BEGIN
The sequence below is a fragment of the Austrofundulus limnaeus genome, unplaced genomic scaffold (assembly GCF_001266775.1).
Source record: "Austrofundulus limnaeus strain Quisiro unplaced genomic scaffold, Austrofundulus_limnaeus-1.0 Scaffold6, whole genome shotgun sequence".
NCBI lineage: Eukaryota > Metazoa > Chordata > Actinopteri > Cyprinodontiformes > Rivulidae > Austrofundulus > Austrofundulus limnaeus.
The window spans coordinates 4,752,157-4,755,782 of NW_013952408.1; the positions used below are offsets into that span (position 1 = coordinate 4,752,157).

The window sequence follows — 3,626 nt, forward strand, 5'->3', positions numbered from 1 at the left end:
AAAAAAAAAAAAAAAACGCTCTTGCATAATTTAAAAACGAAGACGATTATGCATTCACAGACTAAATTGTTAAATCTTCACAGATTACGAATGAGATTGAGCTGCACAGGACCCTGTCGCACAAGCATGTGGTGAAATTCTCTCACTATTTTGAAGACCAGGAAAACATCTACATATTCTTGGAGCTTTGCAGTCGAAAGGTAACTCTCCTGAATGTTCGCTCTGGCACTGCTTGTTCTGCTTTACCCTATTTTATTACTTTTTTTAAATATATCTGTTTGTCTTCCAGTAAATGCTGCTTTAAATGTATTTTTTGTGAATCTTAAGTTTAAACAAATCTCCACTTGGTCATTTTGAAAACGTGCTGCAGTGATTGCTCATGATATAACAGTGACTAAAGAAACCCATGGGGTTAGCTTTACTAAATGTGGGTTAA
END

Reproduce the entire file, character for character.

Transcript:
The sequence below is a fragment of the Austrofundulus limnaeus genome, unplaced genomic scaffold (assembly GCF_001266775.1).
Source record: "Austrofundulus limnaeus strain Quisiro unplaced genomic scaffold, Austrofundulus_limnaeus-1.0 Scaffold6, whole genome shotgun sequence".
NCBI lineage: Eukaryota > Metazoa > Chordata > Actinopteri > Cyprinodontiformes > Rivulidae > Austrofundulus > Austrofundulus limnaeus.
The window spans coordinates 4,752,157-4,755,782 of NW_013952408.1; the positions used below are offsets into that span (position 1 = coordinate 4,752,157).

The window sequence follows — 3,626 nt, forward strand, 5'->3', positions numbered from 1 at the left end:
AAAAAAAAAAAAAAAACGCTCTTGCATAATTTAAAAACGAAGACGATTATGCATTCACAGACTAAATTGTTAAATCTTCACAGATTACGAATGAGATTGAGCTGCACAGGACCCTGTCGCACAAGCATGTGGTGAAATTCTCTCACTATTTTGAAGACCAGGAAAACATCTACATATTCTTGGAGCTTTGCAGTCGAAAGGTAACTCTCCTGAATGTTCGCTCTGGCACTGCTTGTTCTGCTTTACCCTATTTTATTACTTTTTTTAAATATATCTGTTTGTCTTCCAGTAAATGCTGCTTTAAATGTATTTTTTGTGAATCTTAAGTTTAAACAAATCTCCACTTGGTCATTTTGAAAACGTGCTGCAGTGATTGCTCATGATATAACAGTGACTAAAGAAACCCATGGGGTTAGCTTTACTAAATGTGGGTTAA